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Canada mosque shooting leaves six dead after gunmen open fire in Quebec City

The attack came as up to 40 people were attending evening prayers 

Andrew Buncombe
New York
Monday 30 January 2017 03:48 GMT
Witnesses said that up to three gunmen opened fire
Witnesses said that up to three gunmen opened fire (Twitter)

Six people have reportedly been killed after gunmen opened fire in a Quebec City mosque during evening prayers

The mosque's president told reporters that the deaths had occurred after several gunmen apparently opened fire on up to 40 people. Witnesses told Reuters the attack was carried on on the Quebec City Islamic Cultural Centre, where in the aftermath police put up a security perimeter around the mosque and declined to comment about the incident.

“Why is this happening here? This is barbaric,” said the mosque's president, Mohamed Yangui.

In June 2016, a pig's head was left on the doorstep of the cultural centre, said the news agency.

Quebec police confirmed the Sunday evening shooting at the mosque in a tweet, and police on the scene said there had been fatalities. Police said that suspects had been detained.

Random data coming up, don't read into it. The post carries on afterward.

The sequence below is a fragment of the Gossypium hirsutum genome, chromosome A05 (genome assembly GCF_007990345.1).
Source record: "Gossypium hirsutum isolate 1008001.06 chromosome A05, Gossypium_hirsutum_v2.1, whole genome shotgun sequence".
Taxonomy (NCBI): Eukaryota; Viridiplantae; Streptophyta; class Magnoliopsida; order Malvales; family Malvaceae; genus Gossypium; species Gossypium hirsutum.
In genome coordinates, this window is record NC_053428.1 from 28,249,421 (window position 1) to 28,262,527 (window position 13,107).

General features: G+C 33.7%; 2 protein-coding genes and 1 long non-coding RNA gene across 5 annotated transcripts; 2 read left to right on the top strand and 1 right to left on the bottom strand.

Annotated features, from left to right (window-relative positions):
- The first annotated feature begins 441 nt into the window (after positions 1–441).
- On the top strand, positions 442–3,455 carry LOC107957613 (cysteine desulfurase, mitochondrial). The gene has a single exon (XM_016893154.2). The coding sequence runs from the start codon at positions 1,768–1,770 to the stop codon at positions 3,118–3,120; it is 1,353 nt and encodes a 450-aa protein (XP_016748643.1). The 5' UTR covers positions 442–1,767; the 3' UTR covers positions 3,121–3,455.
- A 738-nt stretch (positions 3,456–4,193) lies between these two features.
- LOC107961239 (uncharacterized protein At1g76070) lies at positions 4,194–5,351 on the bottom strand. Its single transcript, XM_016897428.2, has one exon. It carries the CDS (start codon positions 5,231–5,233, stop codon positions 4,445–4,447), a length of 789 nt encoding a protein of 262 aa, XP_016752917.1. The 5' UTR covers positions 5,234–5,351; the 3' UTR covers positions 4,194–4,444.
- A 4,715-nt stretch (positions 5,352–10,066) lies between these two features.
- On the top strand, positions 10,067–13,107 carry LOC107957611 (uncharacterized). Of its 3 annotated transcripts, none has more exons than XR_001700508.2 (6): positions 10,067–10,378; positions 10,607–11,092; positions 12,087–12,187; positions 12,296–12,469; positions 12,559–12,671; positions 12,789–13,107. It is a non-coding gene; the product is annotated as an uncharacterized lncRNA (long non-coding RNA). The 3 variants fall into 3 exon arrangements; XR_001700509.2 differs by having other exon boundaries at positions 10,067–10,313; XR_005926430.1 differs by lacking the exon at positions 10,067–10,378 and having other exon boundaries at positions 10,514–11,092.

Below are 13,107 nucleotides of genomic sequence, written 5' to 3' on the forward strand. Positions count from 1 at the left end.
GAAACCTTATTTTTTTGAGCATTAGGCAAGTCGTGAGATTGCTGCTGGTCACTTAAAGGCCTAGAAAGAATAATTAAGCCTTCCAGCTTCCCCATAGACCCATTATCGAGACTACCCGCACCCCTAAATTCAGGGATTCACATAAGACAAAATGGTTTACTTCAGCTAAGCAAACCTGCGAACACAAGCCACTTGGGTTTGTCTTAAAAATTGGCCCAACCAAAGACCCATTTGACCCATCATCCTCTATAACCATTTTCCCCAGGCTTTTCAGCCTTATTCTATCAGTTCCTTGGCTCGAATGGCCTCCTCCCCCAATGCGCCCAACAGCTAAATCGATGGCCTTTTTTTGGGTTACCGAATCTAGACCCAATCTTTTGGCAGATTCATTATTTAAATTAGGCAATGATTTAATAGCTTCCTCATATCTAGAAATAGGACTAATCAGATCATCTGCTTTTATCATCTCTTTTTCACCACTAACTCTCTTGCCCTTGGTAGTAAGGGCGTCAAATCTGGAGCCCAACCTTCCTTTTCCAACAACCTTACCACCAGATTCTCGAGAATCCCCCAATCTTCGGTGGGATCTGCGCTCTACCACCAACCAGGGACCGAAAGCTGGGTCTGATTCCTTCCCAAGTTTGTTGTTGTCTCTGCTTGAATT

“There are many victims ... there are deaths,” a Quebec police spokesman told reporters.

Mr Yangui, who was not inside the mosque when the shooting occurred, said he got frantic calls from people at evening prayers. He did not know how many were injured, saying they had been taken to different hospitals across Quebec City.

Like France, the Canadian province of Quebec has struggled at times to reconcile its secular identity with a rising Muslim population, many of them North African emigrants.

The face-covering, or niqab, became a big issue in the 2015 national Canadian election, especially in Quebec, where the vast majority of the population supported a ban on it at citizenship ceremonies.

Incidents of Islamophobia have increased in Quebec in recent years. In 2013, police investigated after a mosque in the Saguenay region of Quebec was splattered with what was believed to be pig blood.

In the neighbouring province of Ontario, a mosque was set on fire in 2015, a day after an attack by gunmen and suicide bombers in Paris.

The attack came the day that after Canada said it would offer temporary residency permits to travellers who become stranded here by US President Donald Trump’s order banning people from seven Muslim-majority nations.

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